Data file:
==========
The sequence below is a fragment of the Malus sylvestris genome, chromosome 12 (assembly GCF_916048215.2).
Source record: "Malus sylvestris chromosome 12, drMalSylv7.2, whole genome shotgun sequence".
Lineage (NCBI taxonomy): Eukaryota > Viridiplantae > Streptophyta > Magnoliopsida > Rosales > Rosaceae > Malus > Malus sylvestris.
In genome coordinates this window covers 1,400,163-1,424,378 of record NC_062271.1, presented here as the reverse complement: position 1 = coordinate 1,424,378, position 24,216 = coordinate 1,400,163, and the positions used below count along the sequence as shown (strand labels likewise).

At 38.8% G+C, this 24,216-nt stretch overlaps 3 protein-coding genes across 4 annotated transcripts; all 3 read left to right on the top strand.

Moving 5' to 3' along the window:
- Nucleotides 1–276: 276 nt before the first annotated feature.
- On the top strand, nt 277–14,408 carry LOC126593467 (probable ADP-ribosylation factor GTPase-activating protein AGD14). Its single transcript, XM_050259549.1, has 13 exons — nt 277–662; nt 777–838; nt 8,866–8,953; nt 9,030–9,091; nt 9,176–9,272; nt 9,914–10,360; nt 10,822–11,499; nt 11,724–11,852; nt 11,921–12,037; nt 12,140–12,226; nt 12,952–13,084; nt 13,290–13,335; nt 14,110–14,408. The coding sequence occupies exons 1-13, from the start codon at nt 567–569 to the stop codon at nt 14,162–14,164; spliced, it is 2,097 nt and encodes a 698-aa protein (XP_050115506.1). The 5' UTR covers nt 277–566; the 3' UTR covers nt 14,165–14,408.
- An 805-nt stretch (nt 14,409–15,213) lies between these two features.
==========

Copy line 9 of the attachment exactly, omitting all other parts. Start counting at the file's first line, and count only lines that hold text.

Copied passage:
- An 805-nt stretch (nt 14,409–15,213) lies between these two features.